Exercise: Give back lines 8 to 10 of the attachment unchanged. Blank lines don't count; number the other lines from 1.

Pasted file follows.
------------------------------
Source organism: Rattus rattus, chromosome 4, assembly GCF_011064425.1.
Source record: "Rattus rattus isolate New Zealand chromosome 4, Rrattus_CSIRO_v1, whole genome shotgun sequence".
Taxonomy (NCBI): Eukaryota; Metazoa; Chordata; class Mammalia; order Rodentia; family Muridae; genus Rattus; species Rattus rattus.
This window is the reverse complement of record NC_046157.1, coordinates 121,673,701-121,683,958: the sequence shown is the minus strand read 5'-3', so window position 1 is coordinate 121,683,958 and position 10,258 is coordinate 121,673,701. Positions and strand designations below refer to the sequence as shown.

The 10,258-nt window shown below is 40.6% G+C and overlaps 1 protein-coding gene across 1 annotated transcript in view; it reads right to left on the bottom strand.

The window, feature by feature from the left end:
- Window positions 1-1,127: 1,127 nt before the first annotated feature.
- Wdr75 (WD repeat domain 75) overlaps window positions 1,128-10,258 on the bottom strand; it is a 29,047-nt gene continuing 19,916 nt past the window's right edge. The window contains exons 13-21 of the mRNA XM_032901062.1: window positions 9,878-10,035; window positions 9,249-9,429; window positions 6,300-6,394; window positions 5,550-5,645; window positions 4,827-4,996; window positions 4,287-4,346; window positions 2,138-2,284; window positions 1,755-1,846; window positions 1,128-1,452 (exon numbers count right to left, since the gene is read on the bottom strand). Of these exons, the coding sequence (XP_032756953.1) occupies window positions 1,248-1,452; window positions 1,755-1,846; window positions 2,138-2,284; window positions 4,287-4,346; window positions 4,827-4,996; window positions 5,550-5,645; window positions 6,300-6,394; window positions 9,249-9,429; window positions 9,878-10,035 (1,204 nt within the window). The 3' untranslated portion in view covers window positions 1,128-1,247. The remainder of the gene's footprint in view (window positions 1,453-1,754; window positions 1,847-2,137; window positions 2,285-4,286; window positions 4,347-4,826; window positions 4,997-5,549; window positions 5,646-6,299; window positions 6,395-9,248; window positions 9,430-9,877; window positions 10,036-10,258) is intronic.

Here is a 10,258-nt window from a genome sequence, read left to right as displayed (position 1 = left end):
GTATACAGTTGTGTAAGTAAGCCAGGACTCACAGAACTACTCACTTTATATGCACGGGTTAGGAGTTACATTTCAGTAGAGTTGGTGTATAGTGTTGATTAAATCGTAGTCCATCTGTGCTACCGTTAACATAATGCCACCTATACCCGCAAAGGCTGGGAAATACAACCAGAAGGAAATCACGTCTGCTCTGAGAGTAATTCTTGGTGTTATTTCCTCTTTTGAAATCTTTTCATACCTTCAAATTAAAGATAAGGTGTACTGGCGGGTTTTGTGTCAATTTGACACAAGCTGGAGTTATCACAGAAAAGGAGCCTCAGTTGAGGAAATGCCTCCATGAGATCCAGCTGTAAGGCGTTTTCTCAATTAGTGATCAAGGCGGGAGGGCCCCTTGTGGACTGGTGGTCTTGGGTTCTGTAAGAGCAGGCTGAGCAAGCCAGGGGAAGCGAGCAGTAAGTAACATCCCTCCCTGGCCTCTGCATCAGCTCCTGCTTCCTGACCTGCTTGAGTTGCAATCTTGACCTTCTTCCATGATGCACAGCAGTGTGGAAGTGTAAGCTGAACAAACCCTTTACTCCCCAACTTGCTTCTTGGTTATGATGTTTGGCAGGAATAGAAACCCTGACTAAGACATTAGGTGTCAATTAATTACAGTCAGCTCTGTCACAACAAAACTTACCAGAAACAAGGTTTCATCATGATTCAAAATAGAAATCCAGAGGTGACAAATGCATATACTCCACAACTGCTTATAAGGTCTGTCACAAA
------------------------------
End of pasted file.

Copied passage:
- Wdr75 (WD repeat domain 75) overlaps window positions 1,128-10,258 on the bottom strand; it is a 29,047-nt gene continuing 19,916 nt past the window's right edge. The window contains exons 13-21 of the mRNA XM_032901062.1: window positions 9,878-10,035; window positions 9,249-9,429; window positions 6,300-6,394; window positions 5,550-5,645; window positions 4,827-4,996; window positions 4,287-4,346; window positions 2,138-2,284; window positions 1,755-1,846; window positions 1,128-1,452 (exon numbers count right to left, since the gene is read on the bottom strand). Of these exons, the coding sequence (XP_032756953.1) occupies window positions 1,248-1,452; window positions 1,755-1,846; window positions 2,138-2,284; window positions 4,287-4,346; window positions 4,827-4,996; window positions 5,550-5,645; window positions 6,300-6,394; window positions 9,249-9,429; window positions 9,878-10,035 (1,204 nt within the window). The 3' untranslated portion in view covers window positions 1,128-1,247. The remainder of the gene's footprint in view (window positions 1,453-1,754; window positions 1,847-2,137; window positions 2,285-4,286; window positions 4,347-4,826; window positions 4,997-5,549; window positions 5,646-6,299; window positions 6,395-9,248; window positions 9,430-9,877; window positions 10,036-10,258) is intronic.

Here is a 10,258-nt window from a genome sequence, read left to right as displayed (position 1 = left end):
GTATACAGTTGTGTAAGTAAGCCAGGACTCACAGAACTACTCACTTTATATGCACGGGTTAGGAGTTACATTTCAGTAGAGTTGGTGTATAGTGTTGATTAAATCGTAGTCCATCTGTGCTACCGTTAACATAATGCCACCTATACCCGCAAAGGCTGGGAAATACAACCAGAAGGAAATCACGTCTGCTCTGAGAGTAATTCTTGGTGTTATTTCCTCTTTTGAAATCTTTTCATACCTTCAAATTAAAGATAAGGTGTACTGGCGGGTTTTGTGTCAATTTGACACAAGCTGGAGTTATCACAGAAAAGGAGCCTCAGTTGAGGAAATGCCTCCATGAGATCCAGCTGTAAGGCGTTTTCTCAATTAGTGATCAAGGCGGGAGGGCCCCTTGTGGACTGGTGGTCTTGGGTTCTGTAAGAGCAGGCTGAGCAAGCCAGGGGAAGCGAGCAGTAAGTAACATCCCTCCCTGGCCTCTGCATCAGCTCCTGCTTCCTGACCTGCTTGAGTTGCAATCTTGACCTTCTTCCATGATGCACAGCAGTGTGGAAGTGTAAGCTGAACAAACCCTTTACTCCCCAACTTGCTTCTTGGTTATGATGTTTGGCAGGAATAGAAACCCTGACTAAGACATTAGGTGTCAATTAATTACAGTCAGCTCTGTCACAACAAAACTTACCAGAAACAAGGTTTCATCATGATTCAAAATAGAAATCCAGAGGTGACAAATGCATATACTCCACAACTGCTTATAAGGTCTGTCACAAA